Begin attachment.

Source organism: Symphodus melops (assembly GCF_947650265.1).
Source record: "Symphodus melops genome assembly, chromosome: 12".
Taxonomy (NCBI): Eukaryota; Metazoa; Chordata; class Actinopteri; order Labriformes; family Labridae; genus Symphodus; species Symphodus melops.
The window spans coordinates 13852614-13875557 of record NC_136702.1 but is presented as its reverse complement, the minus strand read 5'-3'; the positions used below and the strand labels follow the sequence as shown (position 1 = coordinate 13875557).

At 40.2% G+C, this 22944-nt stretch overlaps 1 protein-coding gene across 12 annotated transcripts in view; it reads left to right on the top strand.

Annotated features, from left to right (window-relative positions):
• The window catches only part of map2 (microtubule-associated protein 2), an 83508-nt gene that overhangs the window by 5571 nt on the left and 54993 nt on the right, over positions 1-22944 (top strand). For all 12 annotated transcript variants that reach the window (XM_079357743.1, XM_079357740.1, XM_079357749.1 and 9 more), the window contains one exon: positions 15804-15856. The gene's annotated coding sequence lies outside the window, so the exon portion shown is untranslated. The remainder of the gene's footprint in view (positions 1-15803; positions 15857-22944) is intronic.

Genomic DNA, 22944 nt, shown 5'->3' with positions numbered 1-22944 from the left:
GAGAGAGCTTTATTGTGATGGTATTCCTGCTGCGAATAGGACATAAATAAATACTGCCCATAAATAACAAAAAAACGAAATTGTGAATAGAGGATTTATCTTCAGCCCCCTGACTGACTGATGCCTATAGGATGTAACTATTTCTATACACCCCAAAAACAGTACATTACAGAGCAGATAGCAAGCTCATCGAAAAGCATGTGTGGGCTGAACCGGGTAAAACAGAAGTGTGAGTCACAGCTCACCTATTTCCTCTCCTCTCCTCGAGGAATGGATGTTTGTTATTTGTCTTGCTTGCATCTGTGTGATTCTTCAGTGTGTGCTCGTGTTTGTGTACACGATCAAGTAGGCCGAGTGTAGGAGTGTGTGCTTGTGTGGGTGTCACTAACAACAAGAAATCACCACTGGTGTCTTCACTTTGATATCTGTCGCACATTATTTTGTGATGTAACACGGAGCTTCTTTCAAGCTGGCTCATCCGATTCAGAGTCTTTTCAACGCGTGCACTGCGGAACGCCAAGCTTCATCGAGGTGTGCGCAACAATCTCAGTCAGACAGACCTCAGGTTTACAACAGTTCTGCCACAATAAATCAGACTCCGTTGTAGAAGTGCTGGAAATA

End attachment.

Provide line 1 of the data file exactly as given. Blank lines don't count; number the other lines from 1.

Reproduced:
Source organism: Symphodus melops (assembly GCF_947650265.1).